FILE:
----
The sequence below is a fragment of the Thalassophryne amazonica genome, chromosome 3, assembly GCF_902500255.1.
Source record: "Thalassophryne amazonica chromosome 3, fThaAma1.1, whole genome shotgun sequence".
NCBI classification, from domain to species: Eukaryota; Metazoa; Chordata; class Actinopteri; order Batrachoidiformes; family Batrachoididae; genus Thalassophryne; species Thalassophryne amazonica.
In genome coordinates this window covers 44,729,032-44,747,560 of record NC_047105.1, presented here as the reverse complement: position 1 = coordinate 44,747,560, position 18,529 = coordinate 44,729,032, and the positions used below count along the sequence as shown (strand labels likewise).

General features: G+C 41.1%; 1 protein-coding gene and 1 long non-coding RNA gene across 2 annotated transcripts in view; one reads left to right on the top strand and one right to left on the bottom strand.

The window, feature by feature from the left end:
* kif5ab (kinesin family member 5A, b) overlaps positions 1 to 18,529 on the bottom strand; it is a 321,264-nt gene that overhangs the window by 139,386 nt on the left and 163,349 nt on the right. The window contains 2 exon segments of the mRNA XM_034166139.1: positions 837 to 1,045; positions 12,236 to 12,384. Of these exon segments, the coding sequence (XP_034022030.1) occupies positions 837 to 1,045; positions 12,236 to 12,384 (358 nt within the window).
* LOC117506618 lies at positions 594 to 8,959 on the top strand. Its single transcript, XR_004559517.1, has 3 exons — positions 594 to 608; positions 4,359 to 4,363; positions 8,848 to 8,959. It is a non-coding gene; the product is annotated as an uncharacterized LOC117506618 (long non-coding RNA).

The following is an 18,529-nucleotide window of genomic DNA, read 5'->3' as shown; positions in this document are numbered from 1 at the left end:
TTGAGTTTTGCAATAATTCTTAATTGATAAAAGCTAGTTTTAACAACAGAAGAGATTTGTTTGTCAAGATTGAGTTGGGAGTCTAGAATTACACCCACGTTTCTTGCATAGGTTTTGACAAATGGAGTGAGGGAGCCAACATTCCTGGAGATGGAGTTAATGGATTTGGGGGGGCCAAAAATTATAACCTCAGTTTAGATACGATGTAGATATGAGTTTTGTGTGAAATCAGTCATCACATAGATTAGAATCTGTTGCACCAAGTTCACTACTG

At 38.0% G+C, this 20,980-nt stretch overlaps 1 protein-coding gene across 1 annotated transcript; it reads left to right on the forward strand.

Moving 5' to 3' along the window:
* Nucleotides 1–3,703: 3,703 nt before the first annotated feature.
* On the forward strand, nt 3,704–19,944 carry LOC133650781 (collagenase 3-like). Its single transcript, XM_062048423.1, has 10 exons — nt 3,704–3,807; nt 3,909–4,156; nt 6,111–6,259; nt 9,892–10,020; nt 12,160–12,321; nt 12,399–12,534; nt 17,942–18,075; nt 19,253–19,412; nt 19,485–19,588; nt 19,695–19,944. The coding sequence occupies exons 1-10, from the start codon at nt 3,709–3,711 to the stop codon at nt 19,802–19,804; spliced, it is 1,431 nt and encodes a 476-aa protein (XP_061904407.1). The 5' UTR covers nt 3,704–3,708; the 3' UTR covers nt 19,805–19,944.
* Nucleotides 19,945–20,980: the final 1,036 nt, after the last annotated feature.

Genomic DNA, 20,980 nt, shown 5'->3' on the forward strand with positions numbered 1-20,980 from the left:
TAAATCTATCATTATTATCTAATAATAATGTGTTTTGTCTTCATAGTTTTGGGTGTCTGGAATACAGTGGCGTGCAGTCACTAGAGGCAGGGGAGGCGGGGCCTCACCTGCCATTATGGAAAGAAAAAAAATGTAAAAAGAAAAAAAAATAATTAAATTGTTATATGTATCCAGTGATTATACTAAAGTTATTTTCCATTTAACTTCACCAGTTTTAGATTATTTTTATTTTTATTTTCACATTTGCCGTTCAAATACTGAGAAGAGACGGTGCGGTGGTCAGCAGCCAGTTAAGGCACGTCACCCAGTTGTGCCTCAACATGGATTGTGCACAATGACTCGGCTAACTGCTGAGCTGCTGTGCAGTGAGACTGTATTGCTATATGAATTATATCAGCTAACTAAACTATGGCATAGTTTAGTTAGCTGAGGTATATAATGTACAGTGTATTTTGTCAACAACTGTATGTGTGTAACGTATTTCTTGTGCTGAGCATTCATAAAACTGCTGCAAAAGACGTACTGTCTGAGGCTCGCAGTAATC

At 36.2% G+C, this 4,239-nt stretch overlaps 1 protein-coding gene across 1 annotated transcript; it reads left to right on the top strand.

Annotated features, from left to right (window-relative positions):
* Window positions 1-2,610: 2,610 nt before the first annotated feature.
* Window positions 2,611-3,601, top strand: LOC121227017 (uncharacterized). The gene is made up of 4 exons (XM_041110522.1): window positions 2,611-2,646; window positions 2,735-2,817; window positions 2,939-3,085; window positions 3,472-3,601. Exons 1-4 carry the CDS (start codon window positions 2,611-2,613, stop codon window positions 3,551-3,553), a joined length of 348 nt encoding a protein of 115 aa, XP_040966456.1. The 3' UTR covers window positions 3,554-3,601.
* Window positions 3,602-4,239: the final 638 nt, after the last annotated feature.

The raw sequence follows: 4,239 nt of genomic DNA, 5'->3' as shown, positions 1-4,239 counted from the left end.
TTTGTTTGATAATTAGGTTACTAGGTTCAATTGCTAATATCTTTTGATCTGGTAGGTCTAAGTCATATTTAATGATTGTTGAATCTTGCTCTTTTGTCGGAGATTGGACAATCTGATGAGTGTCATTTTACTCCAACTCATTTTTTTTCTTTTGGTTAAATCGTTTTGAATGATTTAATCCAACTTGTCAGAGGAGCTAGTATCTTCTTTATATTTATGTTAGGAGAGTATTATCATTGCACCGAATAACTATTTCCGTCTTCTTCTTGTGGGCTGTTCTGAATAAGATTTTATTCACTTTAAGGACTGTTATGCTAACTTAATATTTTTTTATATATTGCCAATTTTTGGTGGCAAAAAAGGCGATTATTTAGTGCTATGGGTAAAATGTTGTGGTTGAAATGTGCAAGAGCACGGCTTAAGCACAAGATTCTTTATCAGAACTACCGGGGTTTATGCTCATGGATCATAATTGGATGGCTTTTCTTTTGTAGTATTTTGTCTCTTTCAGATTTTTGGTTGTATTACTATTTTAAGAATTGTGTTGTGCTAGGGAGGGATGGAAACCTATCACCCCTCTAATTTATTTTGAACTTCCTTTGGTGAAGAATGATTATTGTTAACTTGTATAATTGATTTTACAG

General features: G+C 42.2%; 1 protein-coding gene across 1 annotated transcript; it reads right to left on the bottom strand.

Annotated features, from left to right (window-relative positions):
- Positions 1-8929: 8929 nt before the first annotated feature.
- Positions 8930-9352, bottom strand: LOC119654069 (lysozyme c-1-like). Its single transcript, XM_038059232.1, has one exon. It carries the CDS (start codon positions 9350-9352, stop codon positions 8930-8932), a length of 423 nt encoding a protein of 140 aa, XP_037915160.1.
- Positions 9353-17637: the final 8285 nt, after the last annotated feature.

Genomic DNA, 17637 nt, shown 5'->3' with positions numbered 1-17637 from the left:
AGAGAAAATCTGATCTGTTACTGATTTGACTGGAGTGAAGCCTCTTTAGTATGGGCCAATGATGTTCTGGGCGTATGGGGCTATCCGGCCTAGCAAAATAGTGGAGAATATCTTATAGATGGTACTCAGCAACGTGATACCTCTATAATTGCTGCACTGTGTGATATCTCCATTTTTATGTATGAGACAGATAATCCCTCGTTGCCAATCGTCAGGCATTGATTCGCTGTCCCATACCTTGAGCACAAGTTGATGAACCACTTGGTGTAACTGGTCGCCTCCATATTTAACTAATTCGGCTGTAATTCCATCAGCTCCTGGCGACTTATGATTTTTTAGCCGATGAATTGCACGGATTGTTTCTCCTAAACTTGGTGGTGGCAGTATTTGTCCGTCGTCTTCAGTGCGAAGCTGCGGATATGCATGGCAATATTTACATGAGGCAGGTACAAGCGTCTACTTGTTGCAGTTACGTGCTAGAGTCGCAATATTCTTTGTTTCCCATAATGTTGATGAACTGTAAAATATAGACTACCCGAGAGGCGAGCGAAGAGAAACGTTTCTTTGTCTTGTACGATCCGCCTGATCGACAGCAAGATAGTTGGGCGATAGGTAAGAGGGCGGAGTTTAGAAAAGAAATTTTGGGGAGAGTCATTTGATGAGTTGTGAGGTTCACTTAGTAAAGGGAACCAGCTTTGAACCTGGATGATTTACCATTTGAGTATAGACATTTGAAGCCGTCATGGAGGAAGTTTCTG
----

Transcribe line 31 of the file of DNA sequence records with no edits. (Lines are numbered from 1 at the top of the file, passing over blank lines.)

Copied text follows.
AGAGAAAATCTGATCTGTTACTGATTTGACTGGAGTGAAGCCTCTTTAGTATGGGCCAATGATGTTCTGGGCGTATGGGGCTATCCGGCCTAGCAAAATAGTGGAGAATATCTTATAGATGGTACTCAGCAACGTGATACCTCTATAATTGCTGCACTGTGTGATATCTCCATTTTTATGTATGAGACAGATAATCCCTCGTTGCCAATCGTCAGGCATTGATTCGCTGTCCCATACCTTGAGCACAAGTTGATGAACCACTTGGTGTAACTGGTCGCCTCCATATTTAACTAATTCGGCTGTAATTCCATCAGCTCCTGGCGACTTATGATTTTTTAGCCGATGAATTGCACGGATTGTTTCTCCTAAACTTGGTGGTGGCAGTATTTGTCCGTCGTCTTCAGTGCGAAGCTGCGGATATGCATGGCAATATTTACATGAGGCAGGTACAAGCGTCTACTTGTTGCAGTTACGTGCTAGAGTCGCAATATTCTTTGTTTCCCATAATGTTGATGAACTGTAAAATATAGACTACCCGAGAGGCGAGCGAAGAGAAACGTTTCTTTGTCTTGTACGATCCGCCTGATCGACAGCAAGATAGTTGGGCGATAGGTAAGAGGGCGGAGTTTAGAAAAGAAATTTTGGGGAGAGTCATTTGATGAGTTGTGAGGTTCACTTAGTAAAGGGAACCAGCTTTGAACCTGGATGATTTACCATTTGAGTATAGACATTTGAAGCCGTCATGGAGGAAGTTTCTG